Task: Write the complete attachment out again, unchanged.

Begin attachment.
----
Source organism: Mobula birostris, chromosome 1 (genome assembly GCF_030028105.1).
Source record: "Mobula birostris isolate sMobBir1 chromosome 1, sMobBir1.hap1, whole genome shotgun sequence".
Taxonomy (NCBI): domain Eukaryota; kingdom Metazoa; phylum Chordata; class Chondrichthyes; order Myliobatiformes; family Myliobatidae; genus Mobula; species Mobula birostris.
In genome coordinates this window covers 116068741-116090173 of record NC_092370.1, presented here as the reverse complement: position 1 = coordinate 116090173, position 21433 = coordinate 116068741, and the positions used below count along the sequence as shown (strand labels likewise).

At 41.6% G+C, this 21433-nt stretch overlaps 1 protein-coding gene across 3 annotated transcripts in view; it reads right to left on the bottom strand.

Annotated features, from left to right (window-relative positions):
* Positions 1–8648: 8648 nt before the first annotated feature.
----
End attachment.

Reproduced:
Source organism: Mobula birostris, chromosome 1 (genome assembly GCF_030028105.1).
Source record: "Mobula birostris isolate sMobBir1 chromosome 1, sMobBir1.hap1, whole genome shotgun sequence".
Taxonomy (NCBI): domain Eukaryota; kingdom Metazoa; phylum Chordata; class Chondrichthyes; order Myliobatiformes; family Myliobatidae; genus Mobula; species Mobula birostris.
In genome coordinates this window covers 116068741-116090173 of record NC_092370.1, presented here as the reverse complement: position 1 = coordinate 116090173, position 21433 = coordinate 116068741, and the positions used below count along the sequence as shown (strand labels likewise).

At 41.6% G+C, this 21433-nt stretch overlaps 1 protein-coding gene across 3 annotated transcripts in view; it reads right to left on the bottom strand.

Annotated features, from left to right (window-relative positions):
* Positions 1–8648: 8648 nt before the first annotated feature.